Q: Doug could be a man of controversy. Do you think he earned that role or do you think he was misunderstood?
A: Oh, I’ve no doubt he earned every death threat, ugly grimace, spit on the sidewalk or howl of rage he ever provoked. Doug was of the Harry Crews, poke-a-stick-in-your-eye school of Southern literature, and to be insulted by him was his highest compliment. It meant he was paying attention. He had his own Doug-vision of the world, kind to the underdog and hellish to the privileged and entitled; was only misunderstood by people who thought they could bully, silence, intimidate, label or drop him. He really resisted being silenced. The way bulls resist being milked. He thought all working-class Southern writers had rage issues – some, like him and Pat and Harry Crews, roared. Women like me ingested it and got depressed, which worried him in the big picture – the effects of my internalized rage. He encouraged me to lose the good manners and let it roar. If he’d have heard that I’d gone postal and shot up a supermarket, he would have sent me a congratulatory telegram in jail. He would have seen it as a sign of personal growth
Q: You spoke at Doug's funeral. What's one of your favorite memories that you haven't shared yet?
A: How that Melinda, his most beloved wife, put Kudzu on his simple wooden coffin, with flowers from her own garden. The image and dignity of the gesture will be with me forever. I’ll write about it one day, but not this soon. Got too much of that pent up rage, I guess. Depresses me. But eventually. There was too much love and beauty and too many glimpses of grace to let those two days go unrecorded.
Q: You have a wicked sense of humor. Did you get that from your mom or from your dad?
A: Definitely from my mother and her family, who are famously hilarious. And severe depressives, which is always the thing. They rage against the darkness with laughter.
Q: When did you first feel the calling to be a writer?
A: My grandmother was a church poet, who had a few things published here and there, and always wrote the Christmas and Easter plays. I loved her so much and loved my mother – who was a dedicated book worm – that reading became a sacred pursuit, and writing soon after.
Q: What character in literature do you identify with most?
A: Hmmm. Possibly Mrs. De Winter in REBECCA – they way that she’s slowly unraveling a puzzle that everyone else has already figured out. I often feel like that in life. Or a harmless doofus like Bilbo Baggins. Sort of everyman caught up in a large adventure with many grave misgivings.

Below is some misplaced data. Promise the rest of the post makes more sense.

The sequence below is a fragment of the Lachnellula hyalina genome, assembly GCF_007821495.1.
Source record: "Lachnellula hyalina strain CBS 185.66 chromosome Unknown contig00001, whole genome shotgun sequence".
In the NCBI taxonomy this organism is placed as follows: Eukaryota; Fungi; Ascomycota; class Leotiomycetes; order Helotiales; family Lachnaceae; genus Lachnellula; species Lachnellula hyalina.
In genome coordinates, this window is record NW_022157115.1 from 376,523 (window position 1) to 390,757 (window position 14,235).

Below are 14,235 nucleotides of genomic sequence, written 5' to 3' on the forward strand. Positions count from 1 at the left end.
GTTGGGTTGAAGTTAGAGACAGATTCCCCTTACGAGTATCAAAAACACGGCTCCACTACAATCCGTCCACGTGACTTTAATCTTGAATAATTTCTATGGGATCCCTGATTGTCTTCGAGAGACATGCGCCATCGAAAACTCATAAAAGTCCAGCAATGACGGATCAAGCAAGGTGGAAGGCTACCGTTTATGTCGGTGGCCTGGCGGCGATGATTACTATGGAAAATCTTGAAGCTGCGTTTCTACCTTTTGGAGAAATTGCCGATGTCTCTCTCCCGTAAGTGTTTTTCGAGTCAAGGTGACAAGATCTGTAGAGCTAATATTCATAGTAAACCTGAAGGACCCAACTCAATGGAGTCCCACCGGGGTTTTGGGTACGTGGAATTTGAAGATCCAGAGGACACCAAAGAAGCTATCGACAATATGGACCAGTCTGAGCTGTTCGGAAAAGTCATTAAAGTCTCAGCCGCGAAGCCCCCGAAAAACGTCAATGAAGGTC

Q: Have you encountered any stereotypes or misconceptions as a southern writer?
A: Not really as a southern writer. I pretty much personify the stereotype of the lumbering fundamentalist backwoods do-gooder, who knows all the verses to all the hymns and the exact Alabama regiments her great-grandfathers fought under in the Civil War. I’m straight out of Hollywood central casting, so there are no surprises there, other than mild wonder that such a relic still exists. I’m not offended. I share their wonder. There was actually a time in my life, albeit, briefly, when I thought I’d cut the ties with the past and become pleasingly contemporary. But with middle age I seem to be losing ground. I insist on brewing my own tea, eat fried chicken at least once a week, and occasionally mutter, “I declare,” in a voice that is identical to my father. It’s another one of those frontal lobe things. Very thoroughly hard-wired. One day I’ll be stuffed and sent to the Smithsonian.
Q: People outside the south often issue dire predictions about the demise of regional literature. Do you think those predictions are valid? Do you think in order to remain marketable you'll have to resort to a generic voice from a nameless landscape?
A: Actually, I think the need and appreciation of regional lit will grow, the same way that boutique grocery stores are coming on strong. Right now, global is in, but that pendulum will swing soon enough. Story is story and a good one will transcend regionalism. Whether we’ll have national publishers willing to distribute – that’s the rub. Literary fiction might become the province of the small press, but we’ll see.
Q: What's the nicest comment you've ever received from a fan?
A: A reader in Ft. Myers once told my best friend (who was traveling with me) she envied her, because she could tell I was a great best friend.
Q: When your granddaughter Lily is 18 and headed off to college, what advice will you whisper in her ear?
A: Buy books in hardback and don’t elope with a soldier (J middle daughter just did that…)